Subway Decides to Give Antibiotics a Fair Shot

As I sat in front of my computer in an attempt to put thoughts together about last Tuesday’s announcement by Subway to source meat from animals that have never received any antibiotics, irony struck me. That same day my son was home sick because he had a sore throat. The soreness worsened and he developed a fever, so my husband took him to the doctor. Our son was diagnosed with strep throat. Obviously, a prescription was in order to get him on the mend.

The safety and wellbeing of their children is the #1 priority for parents. Because you can empathize with other parents, you want to quickly stop the risk of your child spreading the illness. The same feelings are shared by livestock producers, who strive to be the responsible caretakers of their herds and flocks.

Raising crops and livestock is something we take personally! My earliest memories include wrapping newborn lambs in blankets and placing them under heat lamps when they got chilled on a cold Iowa winter’s day. We’d sometimes bring sick lambs into the porch, so we could nurse them back to health.

Last fall my favorite doeling became deathly ill, so I called the vet. Although I gave her medicine and prayed for her to get better, Bambi’s life didn’t have a storybook ending. I’ll admit that I cried when my dad buried her. Again this spring, one of my daughter’s newborn goats caught pneumonia. We treated her the best we could and we willed her to get better.

When you spend that much time and energy taking care of something, you’re bound to be personally invested. That’s why when farmers’ motives or priorities are questioned – when their methods are criticized by non-farmers who haven’t even engaged in a conversation – advocacy is in order!

My Facebook news feed last Tuesday (Wednesday, Thursday and Friday) was filled with personal experiences of my farmer friends, as well as related blog posts from industry advocates. Here are just a few posts that recap the situation and give personal insights into family farming operations:

Modern Day Farm ChickAfter receiving public comments, Subway issued a revised policy:

Our goal is to reduce and eliminate the use of antibiotics in the food we serve. Elimination of antibiotics use in our supply chain will take time, but we are working diligently with our suppliers to find quality solutions that also ensure our high quality and food safety standards are upheld and not compromised in any way. Our plan is to eliminate the use of antibiotics in phases with the initial focus on the poultry products that we serve in the U.S…

That said, we recognize that antibiotics are critical tools for keeping animals healthy and that they should be used responsibly to preserve their effectiveness in veterinary and human medicine. Our policy is that antibiotics can be used to treat, control and prevent disease, but not for growth promotion of farm animals …”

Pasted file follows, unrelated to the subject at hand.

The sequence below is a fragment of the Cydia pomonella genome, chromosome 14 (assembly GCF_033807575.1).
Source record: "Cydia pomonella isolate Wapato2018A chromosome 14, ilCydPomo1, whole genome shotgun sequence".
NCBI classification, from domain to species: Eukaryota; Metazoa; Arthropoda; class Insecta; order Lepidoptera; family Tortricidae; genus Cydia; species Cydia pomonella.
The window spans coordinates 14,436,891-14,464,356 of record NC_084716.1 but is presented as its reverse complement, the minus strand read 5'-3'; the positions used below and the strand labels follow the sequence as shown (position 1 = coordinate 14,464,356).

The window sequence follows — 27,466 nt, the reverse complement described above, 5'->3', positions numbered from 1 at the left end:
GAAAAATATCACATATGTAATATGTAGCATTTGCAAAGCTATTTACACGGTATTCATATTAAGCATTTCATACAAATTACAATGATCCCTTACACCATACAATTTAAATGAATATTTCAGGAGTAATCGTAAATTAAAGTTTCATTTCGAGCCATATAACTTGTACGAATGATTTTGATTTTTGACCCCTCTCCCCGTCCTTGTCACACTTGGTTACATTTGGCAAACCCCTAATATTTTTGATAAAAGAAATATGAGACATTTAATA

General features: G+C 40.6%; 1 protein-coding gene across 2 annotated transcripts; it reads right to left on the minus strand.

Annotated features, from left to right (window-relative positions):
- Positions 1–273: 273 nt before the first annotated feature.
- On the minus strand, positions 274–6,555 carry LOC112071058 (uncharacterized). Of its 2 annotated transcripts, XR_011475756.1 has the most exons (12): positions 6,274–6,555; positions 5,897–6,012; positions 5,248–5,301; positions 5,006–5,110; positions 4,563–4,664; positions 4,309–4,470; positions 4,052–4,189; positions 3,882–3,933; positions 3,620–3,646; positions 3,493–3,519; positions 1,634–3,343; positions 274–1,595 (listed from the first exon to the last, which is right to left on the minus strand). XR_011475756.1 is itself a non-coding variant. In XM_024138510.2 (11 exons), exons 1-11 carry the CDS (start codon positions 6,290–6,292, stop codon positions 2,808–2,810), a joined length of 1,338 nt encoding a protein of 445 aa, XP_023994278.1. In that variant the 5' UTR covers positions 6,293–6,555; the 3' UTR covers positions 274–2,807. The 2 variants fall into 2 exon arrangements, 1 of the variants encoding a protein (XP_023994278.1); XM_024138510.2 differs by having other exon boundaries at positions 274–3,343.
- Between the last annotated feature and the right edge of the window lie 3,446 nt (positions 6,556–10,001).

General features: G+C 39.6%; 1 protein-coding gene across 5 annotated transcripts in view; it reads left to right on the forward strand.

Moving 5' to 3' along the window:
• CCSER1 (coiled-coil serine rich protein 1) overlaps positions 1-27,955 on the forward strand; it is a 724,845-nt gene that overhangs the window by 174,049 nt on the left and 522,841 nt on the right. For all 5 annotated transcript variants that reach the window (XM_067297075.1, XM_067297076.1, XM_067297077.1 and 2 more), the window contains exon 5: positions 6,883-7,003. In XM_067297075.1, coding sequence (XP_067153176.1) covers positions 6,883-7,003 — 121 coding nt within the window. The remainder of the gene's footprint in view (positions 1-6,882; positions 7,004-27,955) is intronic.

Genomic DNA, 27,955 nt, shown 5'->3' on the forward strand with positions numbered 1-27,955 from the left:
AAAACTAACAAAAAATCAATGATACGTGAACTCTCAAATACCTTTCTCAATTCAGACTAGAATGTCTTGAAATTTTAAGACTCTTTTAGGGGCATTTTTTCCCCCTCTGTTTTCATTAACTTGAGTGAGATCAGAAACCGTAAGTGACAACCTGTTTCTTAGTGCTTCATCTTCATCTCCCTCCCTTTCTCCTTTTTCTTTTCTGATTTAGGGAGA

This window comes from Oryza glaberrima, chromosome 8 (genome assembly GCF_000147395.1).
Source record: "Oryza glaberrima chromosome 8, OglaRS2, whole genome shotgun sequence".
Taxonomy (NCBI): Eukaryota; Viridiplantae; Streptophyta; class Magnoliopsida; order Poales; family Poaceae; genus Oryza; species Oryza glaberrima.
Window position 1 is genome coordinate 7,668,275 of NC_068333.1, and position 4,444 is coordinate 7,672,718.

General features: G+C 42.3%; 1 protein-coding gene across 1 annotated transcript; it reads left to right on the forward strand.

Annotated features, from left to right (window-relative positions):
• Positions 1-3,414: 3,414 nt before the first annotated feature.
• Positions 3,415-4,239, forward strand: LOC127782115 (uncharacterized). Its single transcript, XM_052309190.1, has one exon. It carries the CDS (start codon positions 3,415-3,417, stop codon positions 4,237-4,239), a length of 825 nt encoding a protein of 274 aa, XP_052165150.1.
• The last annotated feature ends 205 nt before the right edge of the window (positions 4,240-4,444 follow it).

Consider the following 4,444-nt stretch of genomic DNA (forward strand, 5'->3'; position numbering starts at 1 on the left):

I can support Subway’s revised policy, which basically requests its suppliers to follow the U.S. Food and Drug Administration’s guidelines. It also requires their suppliers to consult with a veterinarian before implementing antibiotic treatments, as well as keep accurate medical records. Subway can “save face,” but even nine-year-old 4-H members are taught to follow withdrawal periods before animals are sold for meat, and “recordkeeping” is a paramount on a farm of any size.

antiobiotics labels

Food Labels & Other Marketing Tactics

Subway’s recent announcement certainly isn’t the first time that shrinking margins, declining sales or a need to keep a company’s marketing campaign “fresh,” prompted a food company to succumb to pressure from activists. Last spring you might recall Chipotle implemented a few scare tactics of its own. A series of distasteful videos called into question how to humanely raise animals. In the spring of 2015, Chipotle made a misstep when it announced its ingredient list would no longer include GMO ingredients. That anti-GMO campaign led to a lawsuit for misleading claims.

Food scares and food labeling confusion made headlines in 2013 when Panera Bread Company ran its “All natural, antibiotic free” poultry campaign. As Dairy Carrie wrote in response, “The problem isn’t [Panera] using chicken raised without the use of antibiotics; the problem is using a marketing campaign that uses fear to sell sandwiches.”

There has been – and continues to be – so many food-related marketing tactics that even farmers are becoming confused by all of the food labels, says sixth generation North Iowa farmer Kody Trampel. “To help you choose nutritious food for your family, Kansas Pork Farmers published “How to Decode Dinner.” They teamed up with Janeal Yancey, who has a Ph.D. in meat science and authors the Mom at the Meat Counter blog. I encourage you to share this particular post with friends who want to feel confident the pork they’re feeding their families is really nutritious.

In an attempt to help calm mothers’ fears, last fall I published “Tips for Choosing Safe, Healthy Foods for Your Family.” Realizing that consumers have questions about the food they’re feeding their families, more farmers are sharing their personal farming stories. I regularly read blog posts by farmers who raise type of livestock that I don’t, and I find their stories fascinating.

Engage in conversations about food and farming with groups like CommonGroundTM, AgChat and the Iowa Food & Family Project.

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